Automation is at the heart of everything that happens within the Public Cloud, and can be a big part of the value proposition for an organization’s Cloud adoption. There are many benefits to automation, but one of the best initial use-cases is to achieve consistency when deploying resources, and reduce the opportunities for a human to reduce errors. As Gregor Hohpe eloquently stated in his book The Software Architect Elevator, Never send a human to do a machine’s job; therefore, standardizing our deployment process can be a simple way to add value and attack some of the low-hanging fruit.

Never send a human to do a machine’s job1 – Gregor Hohpe

The wonderful thing about Public Cloud tooling is that there are so many options to choose from. The terrible thing about Public Cloud tooling is that there are so many options to choose from. Automation tools have become a bit like standards, in that there is always another springing up claiming to be the answer. In addition to it’s native Azure Resource Manager (ARM), Microsoft Azure supports a number of automation tools as first-class citizens, such as the ever lovable Ansible2, and more recently HashiCorp’s Terraform3.

XKCD on Standards

While the benefits and/or impacts of adding yet another layer of abstraction by using third-party tools is a contentious rabbit-hole for another post, here we’ll be discussing the use of Microsoft’s ARM templates.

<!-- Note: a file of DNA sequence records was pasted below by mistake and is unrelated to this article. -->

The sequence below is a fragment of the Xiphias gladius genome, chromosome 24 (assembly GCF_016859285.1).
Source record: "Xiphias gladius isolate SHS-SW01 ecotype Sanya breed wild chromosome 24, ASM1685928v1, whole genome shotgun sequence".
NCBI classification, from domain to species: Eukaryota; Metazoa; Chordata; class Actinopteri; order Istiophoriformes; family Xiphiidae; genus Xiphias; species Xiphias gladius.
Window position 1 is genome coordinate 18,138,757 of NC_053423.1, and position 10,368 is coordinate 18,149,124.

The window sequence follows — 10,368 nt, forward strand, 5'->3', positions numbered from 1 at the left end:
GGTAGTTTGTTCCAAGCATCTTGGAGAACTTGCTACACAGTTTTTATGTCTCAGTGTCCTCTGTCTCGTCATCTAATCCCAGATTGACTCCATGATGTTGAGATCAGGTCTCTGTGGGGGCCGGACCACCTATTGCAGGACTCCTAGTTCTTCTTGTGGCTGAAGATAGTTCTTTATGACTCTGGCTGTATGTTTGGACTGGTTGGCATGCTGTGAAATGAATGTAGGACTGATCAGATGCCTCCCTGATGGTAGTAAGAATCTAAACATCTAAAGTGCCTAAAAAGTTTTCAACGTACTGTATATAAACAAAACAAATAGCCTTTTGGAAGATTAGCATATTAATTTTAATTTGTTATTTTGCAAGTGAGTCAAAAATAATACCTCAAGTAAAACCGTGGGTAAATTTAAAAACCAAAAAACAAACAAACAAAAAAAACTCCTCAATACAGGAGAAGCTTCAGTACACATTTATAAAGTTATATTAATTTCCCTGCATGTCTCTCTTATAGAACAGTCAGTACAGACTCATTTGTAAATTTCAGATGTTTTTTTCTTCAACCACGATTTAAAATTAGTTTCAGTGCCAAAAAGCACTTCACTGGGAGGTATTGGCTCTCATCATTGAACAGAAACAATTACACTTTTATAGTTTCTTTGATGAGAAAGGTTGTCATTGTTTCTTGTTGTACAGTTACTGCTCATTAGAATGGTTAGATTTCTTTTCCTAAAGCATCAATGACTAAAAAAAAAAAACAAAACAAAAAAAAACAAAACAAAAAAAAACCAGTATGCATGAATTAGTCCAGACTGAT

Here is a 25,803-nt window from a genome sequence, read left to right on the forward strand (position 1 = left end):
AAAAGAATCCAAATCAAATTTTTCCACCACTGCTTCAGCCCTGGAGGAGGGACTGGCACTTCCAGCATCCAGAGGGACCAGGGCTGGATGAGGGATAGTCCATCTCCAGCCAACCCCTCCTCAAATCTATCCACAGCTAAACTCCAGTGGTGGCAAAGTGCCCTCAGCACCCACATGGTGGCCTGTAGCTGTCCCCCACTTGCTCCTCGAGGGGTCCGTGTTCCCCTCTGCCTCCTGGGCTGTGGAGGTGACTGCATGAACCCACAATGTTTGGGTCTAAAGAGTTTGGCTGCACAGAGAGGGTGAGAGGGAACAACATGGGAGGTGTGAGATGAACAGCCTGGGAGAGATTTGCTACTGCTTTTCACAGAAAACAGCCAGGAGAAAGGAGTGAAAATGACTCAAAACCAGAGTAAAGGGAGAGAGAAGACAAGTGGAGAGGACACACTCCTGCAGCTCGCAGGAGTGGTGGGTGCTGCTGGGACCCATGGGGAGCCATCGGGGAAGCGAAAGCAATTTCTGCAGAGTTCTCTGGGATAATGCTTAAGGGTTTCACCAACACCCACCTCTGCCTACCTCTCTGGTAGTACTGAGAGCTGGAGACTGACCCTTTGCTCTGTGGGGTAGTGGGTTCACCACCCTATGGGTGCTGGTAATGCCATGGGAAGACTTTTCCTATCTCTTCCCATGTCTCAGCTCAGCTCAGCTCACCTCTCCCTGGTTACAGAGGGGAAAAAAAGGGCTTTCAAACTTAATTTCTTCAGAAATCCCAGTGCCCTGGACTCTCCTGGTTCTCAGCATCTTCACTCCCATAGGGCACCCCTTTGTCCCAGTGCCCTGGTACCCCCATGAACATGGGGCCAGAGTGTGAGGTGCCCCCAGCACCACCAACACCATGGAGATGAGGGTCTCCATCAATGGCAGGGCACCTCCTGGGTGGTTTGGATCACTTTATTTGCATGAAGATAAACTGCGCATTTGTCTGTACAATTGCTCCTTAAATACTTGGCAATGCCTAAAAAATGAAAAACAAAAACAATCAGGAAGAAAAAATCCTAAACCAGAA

What is Azure Resource Manager?

Within Azure, Resource Manager is the centralised management plane responsible for performing all of the Create, Read, Update, and Delete (CRUD) operations. It provides a collection of APIs which can be used to interact with all of the resource providers, which are the individual services that can be created, for example databases, DNS records, virtual machines, etc. Any time a CRUD operation is performed on an Azure resource, such as provisioning a new App Service through the portal or viewing a list of subsets via the Azure CLI, we are interacting with Resource Manager.

Azure Resource Manager Architecture

Resource Manager Templates

Now that we understand Resource Manager’s role as the management plane controlling Azure resources, Resource Manager Templates give us a declarative way of defining what the resources should look like. Where an imperative operation would list out a series of steps, such as “draw a line 3cm to the right, then 3cm down, then 3cm to the left, then 3cm up”, a declarative operation would say “draw me a 9cm^2 square”.

Lower Friction

Because everything done in Azure is interacting with the Resource Manager in one way or another, every time a new service is created you can immediately declare that resource in an ARM template. This is fantastic, as teams are often eager to leverage new capabilities that are offered within Azure, but are forced to wait until their tooling catches up.

Consistent Results